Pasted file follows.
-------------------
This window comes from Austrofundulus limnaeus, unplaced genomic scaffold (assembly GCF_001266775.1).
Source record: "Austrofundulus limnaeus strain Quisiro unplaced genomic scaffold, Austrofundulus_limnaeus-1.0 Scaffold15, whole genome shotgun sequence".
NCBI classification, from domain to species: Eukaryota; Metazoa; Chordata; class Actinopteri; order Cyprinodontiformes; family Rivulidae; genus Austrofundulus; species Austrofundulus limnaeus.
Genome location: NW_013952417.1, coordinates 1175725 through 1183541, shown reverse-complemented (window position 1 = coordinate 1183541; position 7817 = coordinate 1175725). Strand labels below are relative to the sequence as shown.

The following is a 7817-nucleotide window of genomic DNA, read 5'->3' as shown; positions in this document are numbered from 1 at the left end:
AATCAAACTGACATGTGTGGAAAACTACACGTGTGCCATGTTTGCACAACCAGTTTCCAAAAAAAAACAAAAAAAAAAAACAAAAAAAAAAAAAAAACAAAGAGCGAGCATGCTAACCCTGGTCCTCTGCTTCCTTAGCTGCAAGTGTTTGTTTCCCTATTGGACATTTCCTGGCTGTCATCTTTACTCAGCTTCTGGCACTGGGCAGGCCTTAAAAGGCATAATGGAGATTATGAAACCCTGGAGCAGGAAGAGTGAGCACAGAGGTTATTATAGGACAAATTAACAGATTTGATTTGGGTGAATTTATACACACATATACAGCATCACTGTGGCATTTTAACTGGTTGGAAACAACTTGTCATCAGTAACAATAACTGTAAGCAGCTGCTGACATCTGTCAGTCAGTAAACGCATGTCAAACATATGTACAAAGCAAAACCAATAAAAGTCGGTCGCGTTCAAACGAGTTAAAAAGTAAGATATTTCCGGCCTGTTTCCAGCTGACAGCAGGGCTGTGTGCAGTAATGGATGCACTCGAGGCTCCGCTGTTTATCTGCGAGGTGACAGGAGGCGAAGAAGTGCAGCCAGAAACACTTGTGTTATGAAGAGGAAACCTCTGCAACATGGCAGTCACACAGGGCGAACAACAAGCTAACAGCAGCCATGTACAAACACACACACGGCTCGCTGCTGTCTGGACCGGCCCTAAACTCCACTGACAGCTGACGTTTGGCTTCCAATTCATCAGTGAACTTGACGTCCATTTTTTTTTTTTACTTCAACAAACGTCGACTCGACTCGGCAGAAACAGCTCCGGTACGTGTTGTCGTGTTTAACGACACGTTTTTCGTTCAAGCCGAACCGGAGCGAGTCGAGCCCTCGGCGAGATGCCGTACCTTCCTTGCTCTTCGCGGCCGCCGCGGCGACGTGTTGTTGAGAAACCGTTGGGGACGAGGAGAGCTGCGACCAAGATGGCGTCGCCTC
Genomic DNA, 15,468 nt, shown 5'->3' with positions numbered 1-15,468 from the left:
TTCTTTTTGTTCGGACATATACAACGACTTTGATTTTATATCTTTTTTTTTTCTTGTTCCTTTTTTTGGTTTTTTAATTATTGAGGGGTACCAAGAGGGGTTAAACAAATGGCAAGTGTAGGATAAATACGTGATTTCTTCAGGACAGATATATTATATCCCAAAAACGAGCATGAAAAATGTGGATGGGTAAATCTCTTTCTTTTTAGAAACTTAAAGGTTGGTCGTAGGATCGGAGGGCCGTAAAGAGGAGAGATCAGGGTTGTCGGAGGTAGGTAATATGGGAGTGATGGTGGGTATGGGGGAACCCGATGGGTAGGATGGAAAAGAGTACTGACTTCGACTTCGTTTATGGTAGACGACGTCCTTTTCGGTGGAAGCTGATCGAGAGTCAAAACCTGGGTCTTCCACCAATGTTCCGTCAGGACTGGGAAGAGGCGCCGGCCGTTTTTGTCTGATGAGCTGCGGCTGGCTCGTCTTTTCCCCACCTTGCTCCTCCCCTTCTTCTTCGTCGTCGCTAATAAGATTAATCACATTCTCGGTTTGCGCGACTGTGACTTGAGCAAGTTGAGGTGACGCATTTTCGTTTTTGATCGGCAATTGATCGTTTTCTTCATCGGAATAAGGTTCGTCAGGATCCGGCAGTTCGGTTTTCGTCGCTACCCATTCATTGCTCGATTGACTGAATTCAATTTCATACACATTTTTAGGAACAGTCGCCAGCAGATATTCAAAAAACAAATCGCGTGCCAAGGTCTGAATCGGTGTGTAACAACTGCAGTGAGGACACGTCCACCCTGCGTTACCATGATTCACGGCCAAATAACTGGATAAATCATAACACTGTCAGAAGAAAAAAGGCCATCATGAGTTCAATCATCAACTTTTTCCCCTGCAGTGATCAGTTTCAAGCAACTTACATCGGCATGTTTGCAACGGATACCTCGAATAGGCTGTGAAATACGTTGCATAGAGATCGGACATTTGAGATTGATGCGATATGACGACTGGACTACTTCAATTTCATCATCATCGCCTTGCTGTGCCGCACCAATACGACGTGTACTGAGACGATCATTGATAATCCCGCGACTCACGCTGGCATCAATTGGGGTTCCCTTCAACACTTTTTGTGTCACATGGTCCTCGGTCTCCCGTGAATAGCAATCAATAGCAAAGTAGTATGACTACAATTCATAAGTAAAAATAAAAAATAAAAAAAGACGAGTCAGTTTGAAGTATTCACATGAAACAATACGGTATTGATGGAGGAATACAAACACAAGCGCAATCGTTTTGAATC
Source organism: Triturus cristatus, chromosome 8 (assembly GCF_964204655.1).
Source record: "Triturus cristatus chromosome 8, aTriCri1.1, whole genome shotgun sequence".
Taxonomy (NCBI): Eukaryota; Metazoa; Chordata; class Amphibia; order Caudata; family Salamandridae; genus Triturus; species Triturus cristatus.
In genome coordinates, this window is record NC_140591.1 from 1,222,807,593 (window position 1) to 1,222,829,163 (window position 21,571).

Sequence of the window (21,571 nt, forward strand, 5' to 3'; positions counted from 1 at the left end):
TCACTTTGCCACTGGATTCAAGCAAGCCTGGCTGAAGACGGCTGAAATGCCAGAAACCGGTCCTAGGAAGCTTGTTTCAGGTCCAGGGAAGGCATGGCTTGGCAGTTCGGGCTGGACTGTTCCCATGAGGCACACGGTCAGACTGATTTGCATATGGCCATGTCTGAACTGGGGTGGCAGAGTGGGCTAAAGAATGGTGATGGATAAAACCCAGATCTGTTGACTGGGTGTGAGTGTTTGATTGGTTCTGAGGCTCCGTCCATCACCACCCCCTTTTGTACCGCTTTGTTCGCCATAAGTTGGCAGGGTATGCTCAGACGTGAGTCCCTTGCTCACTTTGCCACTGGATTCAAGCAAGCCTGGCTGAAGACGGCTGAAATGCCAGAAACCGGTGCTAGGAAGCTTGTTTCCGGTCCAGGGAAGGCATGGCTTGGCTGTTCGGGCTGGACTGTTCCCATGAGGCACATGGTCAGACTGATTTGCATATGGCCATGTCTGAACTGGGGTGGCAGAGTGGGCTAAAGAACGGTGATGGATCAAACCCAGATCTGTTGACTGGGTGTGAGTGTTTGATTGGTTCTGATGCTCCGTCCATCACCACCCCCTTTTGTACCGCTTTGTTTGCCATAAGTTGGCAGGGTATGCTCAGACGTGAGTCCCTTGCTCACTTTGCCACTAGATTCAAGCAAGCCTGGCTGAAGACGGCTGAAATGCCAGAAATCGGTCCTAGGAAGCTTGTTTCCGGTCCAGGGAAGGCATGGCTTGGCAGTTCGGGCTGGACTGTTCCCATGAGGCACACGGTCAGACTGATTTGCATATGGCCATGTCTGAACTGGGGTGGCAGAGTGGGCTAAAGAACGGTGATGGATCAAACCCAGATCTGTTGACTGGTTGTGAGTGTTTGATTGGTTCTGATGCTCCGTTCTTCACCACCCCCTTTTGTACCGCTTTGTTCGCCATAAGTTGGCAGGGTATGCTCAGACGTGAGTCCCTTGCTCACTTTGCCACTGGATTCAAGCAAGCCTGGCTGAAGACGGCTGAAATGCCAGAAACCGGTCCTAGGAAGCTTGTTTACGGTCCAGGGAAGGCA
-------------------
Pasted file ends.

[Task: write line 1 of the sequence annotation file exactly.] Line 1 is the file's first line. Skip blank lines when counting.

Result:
This window comes from Austrofundulus limnaeus, unplaced genomic scaffold (assembly GCF_001266775.1).